How Operant Conditioning Is Used In Advertising

This is FREE sample
This text is free, available online and used for guidance and inspiration. Need a 100% unique paper? Order a custom essay.
  • Any subject
  • Within the deadline
  • Without paying in advance
Get custom essay

“Operant conditioning can loosely be defined as follows: ‘behaviour is a function of its consequences.’” (Stach, 2017, p.1) Operant conditioning is a psychological principle used to shapes one’s behaviors through positive or negative reinforcement or punishment. The two that are covered in advertisements are negative punishment, when the behavior happens less often and something is subtracted, and positive reinforcement, when the behavior happens more often and something is given. This method of psychological manipulation can prove extremely effective, if there are elements of truth as its basis.

“In marketing, the desired end is appropriate behavior manipulation and control to further the goals of the organization.” (Peter, 1982, p.3) Advertisements use a need satisfaction approach in their manipulations. This means they use operant conditioning to force us to think we have a need that can only be satisfied by their product or services.

Role In Advertising

Negative Punishment

Negative punishment, in a learning environment, is when a favored item is taken away because of the subjects behavior. In advertising, this is used to make the individuals who are not using their products feel left out or punished. In commercials, it is common to see something favorable happen to those who buy or use a specific product that the advertiser is attempting to sell. Often, the advertiser will show the sorry state of those who do not purchase the product. Perhaps they are portrayed as being left regrettably sad on the sideline. The hope of the advertiser is for the consumer to feel compelled to buy the product, so as not to feel left out or punished.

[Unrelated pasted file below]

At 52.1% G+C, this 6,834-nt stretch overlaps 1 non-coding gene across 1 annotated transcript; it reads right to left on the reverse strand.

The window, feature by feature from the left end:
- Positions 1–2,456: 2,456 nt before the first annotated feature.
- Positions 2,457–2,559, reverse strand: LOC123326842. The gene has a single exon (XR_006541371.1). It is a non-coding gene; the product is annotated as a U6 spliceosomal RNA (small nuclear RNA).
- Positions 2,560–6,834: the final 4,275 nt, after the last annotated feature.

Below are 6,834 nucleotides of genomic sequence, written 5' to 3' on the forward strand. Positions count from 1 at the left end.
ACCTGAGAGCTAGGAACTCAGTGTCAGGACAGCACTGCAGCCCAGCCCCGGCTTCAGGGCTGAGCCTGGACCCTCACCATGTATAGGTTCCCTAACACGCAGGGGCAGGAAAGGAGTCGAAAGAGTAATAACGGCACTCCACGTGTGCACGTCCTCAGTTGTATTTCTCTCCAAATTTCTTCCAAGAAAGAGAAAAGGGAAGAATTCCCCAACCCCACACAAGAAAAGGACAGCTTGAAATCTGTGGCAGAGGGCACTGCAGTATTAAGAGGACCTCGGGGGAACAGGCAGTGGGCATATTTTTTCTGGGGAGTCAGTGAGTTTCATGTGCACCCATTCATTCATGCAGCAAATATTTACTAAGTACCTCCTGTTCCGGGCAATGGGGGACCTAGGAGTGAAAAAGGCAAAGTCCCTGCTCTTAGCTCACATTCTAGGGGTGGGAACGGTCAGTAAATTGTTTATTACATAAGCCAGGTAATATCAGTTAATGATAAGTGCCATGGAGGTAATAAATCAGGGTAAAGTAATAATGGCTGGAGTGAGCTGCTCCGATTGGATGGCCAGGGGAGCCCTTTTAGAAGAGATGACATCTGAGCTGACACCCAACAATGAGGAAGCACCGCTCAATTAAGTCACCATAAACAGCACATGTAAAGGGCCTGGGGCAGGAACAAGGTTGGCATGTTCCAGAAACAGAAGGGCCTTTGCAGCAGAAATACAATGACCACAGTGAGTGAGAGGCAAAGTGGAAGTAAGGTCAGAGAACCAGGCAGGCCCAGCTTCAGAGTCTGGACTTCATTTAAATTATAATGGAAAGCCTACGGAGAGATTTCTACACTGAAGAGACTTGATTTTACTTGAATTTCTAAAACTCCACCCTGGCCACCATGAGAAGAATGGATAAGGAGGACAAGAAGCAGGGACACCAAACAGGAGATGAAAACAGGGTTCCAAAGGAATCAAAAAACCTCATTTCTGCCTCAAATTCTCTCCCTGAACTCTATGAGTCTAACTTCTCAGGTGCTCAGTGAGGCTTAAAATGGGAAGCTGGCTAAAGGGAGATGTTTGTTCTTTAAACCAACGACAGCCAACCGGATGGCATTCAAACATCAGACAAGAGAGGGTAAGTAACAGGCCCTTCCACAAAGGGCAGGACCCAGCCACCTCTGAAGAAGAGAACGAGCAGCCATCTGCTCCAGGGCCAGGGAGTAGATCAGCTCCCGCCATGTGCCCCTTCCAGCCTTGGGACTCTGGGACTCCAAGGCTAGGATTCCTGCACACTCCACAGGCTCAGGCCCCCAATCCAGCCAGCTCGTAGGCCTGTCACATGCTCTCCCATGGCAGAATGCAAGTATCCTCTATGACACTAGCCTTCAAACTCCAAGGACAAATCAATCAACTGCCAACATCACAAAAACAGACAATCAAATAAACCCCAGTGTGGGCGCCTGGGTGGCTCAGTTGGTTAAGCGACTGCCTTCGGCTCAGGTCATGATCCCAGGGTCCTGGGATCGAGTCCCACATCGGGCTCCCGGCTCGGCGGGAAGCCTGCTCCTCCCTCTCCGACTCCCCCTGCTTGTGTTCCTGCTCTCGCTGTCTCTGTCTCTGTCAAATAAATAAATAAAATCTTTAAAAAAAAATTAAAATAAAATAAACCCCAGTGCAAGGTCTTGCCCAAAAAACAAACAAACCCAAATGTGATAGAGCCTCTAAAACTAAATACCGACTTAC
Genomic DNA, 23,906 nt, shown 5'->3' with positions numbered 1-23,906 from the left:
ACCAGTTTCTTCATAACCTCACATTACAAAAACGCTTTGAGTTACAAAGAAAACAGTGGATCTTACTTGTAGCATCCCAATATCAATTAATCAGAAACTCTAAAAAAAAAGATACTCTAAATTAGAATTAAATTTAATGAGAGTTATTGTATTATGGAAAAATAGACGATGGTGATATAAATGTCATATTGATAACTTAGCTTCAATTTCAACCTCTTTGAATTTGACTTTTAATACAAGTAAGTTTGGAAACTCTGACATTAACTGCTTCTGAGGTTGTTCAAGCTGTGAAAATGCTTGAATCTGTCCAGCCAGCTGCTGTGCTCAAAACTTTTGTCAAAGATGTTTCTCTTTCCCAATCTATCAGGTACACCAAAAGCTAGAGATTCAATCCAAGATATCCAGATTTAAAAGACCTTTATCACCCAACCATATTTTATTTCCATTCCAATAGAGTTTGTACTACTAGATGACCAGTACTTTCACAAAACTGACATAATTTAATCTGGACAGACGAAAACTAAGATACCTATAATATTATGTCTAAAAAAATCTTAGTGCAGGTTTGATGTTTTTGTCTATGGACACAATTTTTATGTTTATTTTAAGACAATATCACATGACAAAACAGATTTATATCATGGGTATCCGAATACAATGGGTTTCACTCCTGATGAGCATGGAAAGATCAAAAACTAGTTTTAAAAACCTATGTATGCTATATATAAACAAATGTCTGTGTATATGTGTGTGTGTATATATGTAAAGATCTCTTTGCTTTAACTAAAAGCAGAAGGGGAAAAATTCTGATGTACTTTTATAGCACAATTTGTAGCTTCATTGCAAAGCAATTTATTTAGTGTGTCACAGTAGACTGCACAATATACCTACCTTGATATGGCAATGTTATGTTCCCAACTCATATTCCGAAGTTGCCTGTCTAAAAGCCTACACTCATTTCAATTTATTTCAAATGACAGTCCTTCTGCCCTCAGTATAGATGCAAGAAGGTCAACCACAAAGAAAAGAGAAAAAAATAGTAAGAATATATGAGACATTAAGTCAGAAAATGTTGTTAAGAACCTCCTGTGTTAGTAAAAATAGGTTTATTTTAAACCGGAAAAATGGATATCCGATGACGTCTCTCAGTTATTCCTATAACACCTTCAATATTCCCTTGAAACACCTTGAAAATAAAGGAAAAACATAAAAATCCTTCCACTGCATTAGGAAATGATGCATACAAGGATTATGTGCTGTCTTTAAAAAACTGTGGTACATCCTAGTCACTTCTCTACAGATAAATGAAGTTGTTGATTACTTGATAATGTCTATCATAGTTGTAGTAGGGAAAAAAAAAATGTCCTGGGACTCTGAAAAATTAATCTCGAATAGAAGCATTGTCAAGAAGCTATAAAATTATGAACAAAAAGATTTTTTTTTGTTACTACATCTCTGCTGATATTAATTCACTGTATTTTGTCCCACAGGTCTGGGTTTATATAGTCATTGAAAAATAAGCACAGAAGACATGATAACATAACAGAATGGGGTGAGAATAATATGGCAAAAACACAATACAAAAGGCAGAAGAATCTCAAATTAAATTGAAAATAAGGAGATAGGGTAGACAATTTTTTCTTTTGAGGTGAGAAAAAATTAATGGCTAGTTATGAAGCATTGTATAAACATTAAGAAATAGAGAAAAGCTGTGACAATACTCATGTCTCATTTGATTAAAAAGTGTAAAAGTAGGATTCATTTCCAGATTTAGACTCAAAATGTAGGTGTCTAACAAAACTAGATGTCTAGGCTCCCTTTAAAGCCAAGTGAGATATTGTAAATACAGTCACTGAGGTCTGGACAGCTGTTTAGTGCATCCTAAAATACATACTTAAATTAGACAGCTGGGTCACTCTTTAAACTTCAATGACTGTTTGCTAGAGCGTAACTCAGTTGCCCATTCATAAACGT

Positive Reinforcement

It has been proven that users are more likely to visit a site again if the experience was enjoyable and intriguing. So how do advertisers create this positive experience for its audience? The first step is to seek out what motivates its viewers; its interests, opinions, and personalities. One example of operant conditioning is gamification. This uses a system to draw in viewers by giving them a reward for performing certain tasks. Giving the opportunity for the audience to earn free merchandise or virtual currency draws them in. Businesses, such as Sprinkles, entice people to go to their stores by offering amazing deals on Twitter. For example, the first fifty customers to give the employees the “secret code” get a free cupcake.

The Example of Axe Body Spray. Axe body spray is known for its outlandish commercials. In many of these ads, a small, dirty, and sad man longs for a better life. He then decides to use this magical spray and all of the sudden, this man turns into a completely person. They purposely turn this character into a big, strong, confident, and attractive man. The result is a swarm of ladies that cannot stay away from him.

Accuracy. A guy might like to believe that a simple body spray can change the course of your life, but this is not completely accurate. The hard truth is, if you use this product the chances of you turning into Dwayne The Rock is simply impossible and ridiculous. If you use this product, you cannot physically turn into a new person. The consequences of this extremity is viewers unbelief. However, there are ways to create a less extreme version of this operant conditioning that becomes more believable and more successful.